Some ECMO centers created a “two career” model, providing two RNs at an ECMO patient’s bedside. One RN as the ECMO specialist, focusing on the operation of the ECMO pump, and the other attending to other ICU RN roles. Author Kathleen JR Daly notes that the advantage of having a nurse as an ECMO specialist is that they are able “to provide 24-hour care, managing all aspects of patients' needs, including administration of medication, and to have the technical skills and knowledge to safely manage the ECMO circuit with perfusion backup for the more complicated aspects of circuit management.”
Vanessa Moll, et al, wrote that the success of an ECMO program relies on these elements:
- Institutional commitment
- Key personnel with continuous involvement in ECMO management
- A physician leader with hospital supported time to develop the program
- A formal consultative service to evaluate ECMO candidates
Hospitals today are under enormous financial pressure and constraints. Financially supporting an ECMO program is a complex task. Today’s perfusionists earn roughly a six-figure salary, occupying a large percentage of a program’s funding. Facilities with ECMO programs remain in similar situations. To off set this cost, programs are utilizing RNs as the primary bedside caregivers monitors for cardiovascular ECMO patients, Thomas Jefferson University’s Department of Surgery saw a cost savings of 61%.
RNs are RRTs are uniquely positioned to be part of the ECMO core team because their formal education incorporates aspects such as acid-base balance, oxygen delivery, cardiopulmonary anatomy as well as cardiopulmonary pathology and physiology. These fundamentals provide ideal understanding for operating the ECMO circuit. By incorporating nursing and respiratory therapy into the ECMO team, programs can reduce expenditures as well as maintain perfusion staffing within the operating room.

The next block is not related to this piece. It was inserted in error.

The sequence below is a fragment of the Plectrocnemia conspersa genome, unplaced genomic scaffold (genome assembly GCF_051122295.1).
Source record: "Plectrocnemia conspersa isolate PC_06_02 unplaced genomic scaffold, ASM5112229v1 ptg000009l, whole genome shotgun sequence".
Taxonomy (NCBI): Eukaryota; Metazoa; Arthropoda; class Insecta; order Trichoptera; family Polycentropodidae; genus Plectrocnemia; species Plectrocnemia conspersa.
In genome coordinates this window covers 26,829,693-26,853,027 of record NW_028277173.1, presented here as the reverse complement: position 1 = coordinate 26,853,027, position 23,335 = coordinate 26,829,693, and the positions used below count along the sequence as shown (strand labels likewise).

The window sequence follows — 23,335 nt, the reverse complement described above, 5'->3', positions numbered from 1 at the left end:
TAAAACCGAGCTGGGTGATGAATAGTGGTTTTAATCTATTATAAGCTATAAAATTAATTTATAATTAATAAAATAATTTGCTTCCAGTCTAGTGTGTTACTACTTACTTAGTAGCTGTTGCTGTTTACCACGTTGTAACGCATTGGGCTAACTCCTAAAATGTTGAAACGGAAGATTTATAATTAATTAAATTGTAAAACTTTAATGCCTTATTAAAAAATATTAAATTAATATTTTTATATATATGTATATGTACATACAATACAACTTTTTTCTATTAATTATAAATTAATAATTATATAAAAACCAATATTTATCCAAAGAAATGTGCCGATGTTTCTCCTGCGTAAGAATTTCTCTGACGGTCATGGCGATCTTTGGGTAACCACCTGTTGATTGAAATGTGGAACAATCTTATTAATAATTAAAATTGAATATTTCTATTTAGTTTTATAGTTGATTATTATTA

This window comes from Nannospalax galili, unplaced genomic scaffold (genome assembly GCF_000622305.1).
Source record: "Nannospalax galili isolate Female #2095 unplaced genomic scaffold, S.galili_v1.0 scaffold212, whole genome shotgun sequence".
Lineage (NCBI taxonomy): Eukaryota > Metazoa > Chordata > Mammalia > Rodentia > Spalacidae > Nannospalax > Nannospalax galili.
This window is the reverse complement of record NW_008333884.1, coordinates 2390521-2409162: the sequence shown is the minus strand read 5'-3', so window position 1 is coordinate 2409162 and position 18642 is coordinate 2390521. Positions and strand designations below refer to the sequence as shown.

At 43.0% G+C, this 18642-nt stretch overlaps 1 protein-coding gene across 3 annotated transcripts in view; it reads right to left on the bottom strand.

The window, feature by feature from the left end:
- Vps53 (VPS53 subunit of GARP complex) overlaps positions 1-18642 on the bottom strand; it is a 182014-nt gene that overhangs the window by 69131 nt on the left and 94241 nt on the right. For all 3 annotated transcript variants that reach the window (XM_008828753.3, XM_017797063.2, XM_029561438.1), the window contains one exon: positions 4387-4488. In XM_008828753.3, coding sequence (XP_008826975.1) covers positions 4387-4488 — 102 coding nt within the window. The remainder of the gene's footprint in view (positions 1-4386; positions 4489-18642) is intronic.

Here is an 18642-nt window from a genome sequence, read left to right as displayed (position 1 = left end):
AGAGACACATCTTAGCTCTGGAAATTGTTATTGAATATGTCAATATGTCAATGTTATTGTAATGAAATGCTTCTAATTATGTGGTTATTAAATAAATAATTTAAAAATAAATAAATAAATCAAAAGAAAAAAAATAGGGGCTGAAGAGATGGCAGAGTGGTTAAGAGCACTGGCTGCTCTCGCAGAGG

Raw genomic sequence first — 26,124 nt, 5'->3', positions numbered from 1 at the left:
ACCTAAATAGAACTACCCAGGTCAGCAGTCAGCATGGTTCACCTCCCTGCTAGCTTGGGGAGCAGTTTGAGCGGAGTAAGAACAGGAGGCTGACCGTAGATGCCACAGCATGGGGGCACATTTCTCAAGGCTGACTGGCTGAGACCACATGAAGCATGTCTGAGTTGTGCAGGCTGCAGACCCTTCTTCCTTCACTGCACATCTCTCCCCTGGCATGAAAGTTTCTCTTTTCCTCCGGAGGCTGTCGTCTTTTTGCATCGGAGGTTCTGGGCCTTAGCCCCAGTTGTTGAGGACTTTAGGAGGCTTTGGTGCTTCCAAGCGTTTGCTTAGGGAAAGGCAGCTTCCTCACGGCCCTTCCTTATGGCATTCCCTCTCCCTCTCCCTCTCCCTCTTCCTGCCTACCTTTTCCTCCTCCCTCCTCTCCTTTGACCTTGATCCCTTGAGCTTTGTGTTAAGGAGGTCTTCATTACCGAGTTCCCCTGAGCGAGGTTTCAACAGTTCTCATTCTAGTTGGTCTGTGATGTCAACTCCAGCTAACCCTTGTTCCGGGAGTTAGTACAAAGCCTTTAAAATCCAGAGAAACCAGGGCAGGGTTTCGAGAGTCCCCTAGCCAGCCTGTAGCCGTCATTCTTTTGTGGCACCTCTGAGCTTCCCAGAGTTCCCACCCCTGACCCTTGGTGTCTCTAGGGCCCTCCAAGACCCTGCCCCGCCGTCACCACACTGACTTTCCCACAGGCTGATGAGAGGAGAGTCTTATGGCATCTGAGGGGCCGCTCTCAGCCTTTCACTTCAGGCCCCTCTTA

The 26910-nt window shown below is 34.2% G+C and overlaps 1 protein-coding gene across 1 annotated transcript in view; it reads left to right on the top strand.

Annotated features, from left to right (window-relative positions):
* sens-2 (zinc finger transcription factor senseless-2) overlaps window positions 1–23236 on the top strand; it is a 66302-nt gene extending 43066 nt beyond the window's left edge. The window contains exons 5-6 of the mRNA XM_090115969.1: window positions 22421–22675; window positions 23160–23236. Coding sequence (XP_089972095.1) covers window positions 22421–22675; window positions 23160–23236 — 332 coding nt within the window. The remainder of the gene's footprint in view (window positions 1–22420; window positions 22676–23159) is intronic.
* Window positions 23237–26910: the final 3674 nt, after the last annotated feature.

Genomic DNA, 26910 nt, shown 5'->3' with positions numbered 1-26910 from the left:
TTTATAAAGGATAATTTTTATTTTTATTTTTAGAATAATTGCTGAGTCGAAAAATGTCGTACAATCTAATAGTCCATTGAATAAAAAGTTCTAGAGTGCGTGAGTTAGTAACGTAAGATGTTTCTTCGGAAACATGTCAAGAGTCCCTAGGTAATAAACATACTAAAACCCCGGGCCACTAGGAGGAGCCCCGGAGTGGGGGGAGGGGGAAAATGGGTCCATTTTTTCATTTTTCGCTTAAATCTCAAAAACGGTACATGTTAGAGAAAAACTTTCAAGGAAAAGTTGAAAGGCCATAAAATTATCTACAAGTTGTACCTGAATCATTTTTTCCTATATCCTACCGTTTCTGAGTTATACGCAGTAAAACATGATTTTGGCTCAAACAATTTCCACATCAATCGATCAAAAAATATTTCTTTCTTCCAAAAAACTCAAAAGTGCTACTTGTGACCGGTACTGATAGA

A Modified ECMO Staffing Model Example: Emory University Hospital
Atlanta’s Emory University Hospital (EUH) is a large established health system providing state of the art care throughout the region. The hospital provides emergent ECMO support for any clinical situation that may arise. Previously, perfusionists operated the ECMO circuit and were required to be present at the bedside 24 hours a day. This created an enormous amount of stress on the entire perfusion department.
Moll et al, wrote that because of the stress on EUH’s system, the cardiac operating room cases were frequently canceled due to the lack of perfusion support. As well as, “significant dissatisfaction among the cardiac surgeons, patients, hospital administration, and perfusionists.”
In order to improve outcomes, EUH and the Emory Critical Care Center (ECCC) developed a hybrid ECMO staffing program between respiratory therapy and perfusion.